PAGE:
Liza Minnelli Stepping Out! 2015

Liza Minnelli Stepping Out! 2015

Saturday, November 29, 2008


Ms. Minnelli talks about her gay fans, her famous mother and her return to broadway.
By David Hurst

Ms. Minnelli talks about her gay fans, her famous mother and her return to broadway.
In the pantheon of single-name female icons like Madonna, Barbra and Cher, Liza has always been one of the greats. At 62, Liza Minnelli—the daughter of another gay icon, Judy Garland, and queer film director Vincent Minnelli—has slimmed down and is ready to return to Broadway for the first time in almost a decade.
She adores her gay fans and can’t wait for them to pack the house for Liza’s…at the Palace, slated to run December 3–28 at the Palace Theater. Fittingly, the venue is the site of her mother’s triumphant show Judy Garland at the Palace “Two-a-Day” in 1951. Liza herself loves the serendipity of tradition and history.
“It’s so weird it’s available,” Minnelli says laughing. “I remember seeing my mom [at the Palace], and seeing Marlene Dietrich there. Gosh, so many people played there and I remember them.”
We caught up with Minnelli on the phone from Italy where she and “her boys” (think Roxie’s coterie in Chicago)—Cortes Alexander, Jim Caruso, Tiger Martina and Johnny Rodgers along with the inimitable Billy Stritch as pianist and musical director—played a busy cross-country tour in early and mid-November. “The boys are so wonderful and so great to work with,” she effuses. “We’ve worked so hard on this and I’m so glad that we’re going to bring it in. You know in the show they’re playing The Williams Brothers, right?”
The siblings Minnelli is referring to are Andy Williams and his brothers, who were the backup for Kay Thompson in her legendary nightclub act from 1947–’51. Thompson, one of the great vocal arrangers and coaches at MGM during its golden age, was also a dazzling performer and just happened to have been Liza’s godmother. In addition to Minnelli’s many signature songs, the cornerstone of Liza…at the Palace will be her recreation of Thompson’s act that will occupy the second act of the show.
“I only saw Kay perform once,” Liza remembers humorously. “It was her opening night at Ciro’s in 1948 and I was two!” she says breaking into her joyous trademark laugh, then remembering that she saw her godmother in Funny Face, the 1957 Paramount classic starring Fred Astaire and Audrey Hepburn in which Thompson tells us all to “Think Pink!” in one of the gayest production numbers in cinema history. Due to her tender age at the time, Minnelli obviously doesn’t remember Thompson’s stage show.
“I never got to see her do this show and there’s no record of the choreography. All of our choreography is new by Ron Lewis who’s our director and choreographer and he’s done such a brilliant job because he knew Kay, too,” she says.Liza is determinedly down to earth when chatting about her status as a gay icon.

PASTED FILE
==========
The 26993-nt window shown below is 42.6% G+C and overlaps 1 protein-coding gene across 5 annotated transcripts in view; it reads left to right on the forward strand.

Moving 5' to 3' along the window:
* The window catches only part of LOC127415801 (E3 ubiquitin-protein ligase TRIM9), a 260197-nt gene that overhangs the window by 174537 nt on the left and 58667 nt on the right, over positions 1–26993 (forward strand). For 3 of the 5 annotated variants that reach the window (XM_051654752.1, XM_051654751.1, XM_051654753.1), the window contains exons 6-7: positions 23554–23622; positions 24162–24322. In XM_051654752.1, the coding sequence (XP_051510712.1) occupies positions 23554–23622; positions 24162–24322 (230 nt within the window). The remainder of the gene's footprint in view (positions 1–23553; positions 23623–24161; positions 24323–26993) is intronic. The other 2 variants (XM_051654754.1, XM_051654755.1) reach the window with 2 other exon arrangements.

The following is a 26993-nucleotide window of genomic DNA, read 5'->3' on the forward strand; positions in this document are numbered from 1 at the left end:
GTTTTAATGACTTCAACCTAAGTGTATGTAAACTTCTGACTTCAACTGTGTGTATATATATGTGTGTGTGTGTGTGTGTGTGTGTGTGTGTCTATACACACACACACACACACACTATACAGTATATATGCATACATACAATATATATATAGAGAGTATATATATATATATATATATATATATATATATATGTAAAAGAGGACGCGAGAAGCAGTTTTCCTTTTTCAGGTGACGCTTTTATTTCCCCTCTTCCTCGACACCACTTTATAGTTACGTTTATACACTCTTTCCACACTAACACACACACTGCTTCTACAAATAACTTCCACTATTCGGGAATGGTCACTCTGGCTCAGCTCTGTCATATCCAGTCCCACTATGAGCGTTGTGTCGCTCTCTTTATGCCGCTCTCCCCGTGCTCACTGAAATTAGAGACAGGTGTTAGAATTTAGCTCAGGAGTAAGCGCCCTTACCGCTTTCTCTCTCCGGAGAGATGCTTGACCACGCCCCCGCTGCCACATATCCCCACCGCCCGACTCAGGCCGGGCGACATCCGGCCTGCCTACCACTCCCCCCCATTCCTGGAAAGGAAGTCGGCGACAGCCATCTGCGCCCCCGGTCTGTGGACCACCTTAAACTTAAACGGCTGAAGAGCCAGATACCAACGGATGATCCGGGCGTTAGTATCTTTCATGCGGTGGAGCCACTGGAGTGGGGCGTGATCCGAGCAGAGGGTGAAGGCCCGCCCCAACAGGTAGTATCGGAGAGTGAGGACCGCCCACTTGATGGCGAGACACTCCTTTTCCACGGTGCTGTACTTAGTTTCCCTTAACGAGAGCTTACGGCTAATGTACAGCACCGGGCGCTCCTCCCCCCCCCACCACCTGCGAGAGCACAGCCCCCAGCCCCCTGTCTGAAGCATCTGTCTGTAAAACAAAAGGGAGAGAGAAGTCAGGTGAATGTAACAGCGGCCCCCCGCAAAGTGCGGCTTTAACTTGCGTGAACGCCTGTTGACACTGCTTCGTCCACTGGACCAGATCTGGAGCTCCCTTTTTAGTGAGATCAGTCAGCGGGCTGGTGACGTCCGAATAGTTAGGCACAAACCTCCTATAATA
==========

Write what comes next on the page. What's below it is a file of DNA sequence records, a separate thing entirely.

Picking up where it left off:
“At first I didn’t understand what it meant,” she says introspectively. “I didn’t know what anyone’s being gay had to do with how much they liked me…Over the years, I’ve grown to understand and appreciate what it means.”
Like so many things, the answer came from her parents. “When I was young, I was caught up in a situation that wasn’t like anyone else,” she says wistfully. “I had parents who kind of set me apart. But I only realized this when I started to travel and we would be places where people would be impressed by my parentage. Therefore, you end up having a lot of people around you because of that, but it comes down to who really likes you and who sticks by you. I was scrutinized in a different way and I think that’s what happens to gay men. It continues to happen and that’s been the struggle. And, boy, that’s a struggle I really understand.”
Long a supporter of many AIDS charities, Minnelli has lost an entire generation of friends to the disease. She recorded “The Day After That” from longtime friends John Kander and Fred Ebb’s Kiss of the Spider Woman in 1993 to help raise money, but she continues to be frustrated by the lack of awareness or concern among younger gay men.
“At this point, I just don’t know what to say anymore,” she says, clearly distressed. “I look at the situation and think, ‘Oh god, I hope they don’t find out the wrong way how serious this still is. I hope they don’t find out how dangerous this really is.’ Because it’s devastating; to lose all those friends was just horrifying and it doesn’t have to be that way.”
There will be plenty of old friends and probably some new converts when Liza’s name finally takes its rightful place again at the top of the marquee on the Great White Way. N
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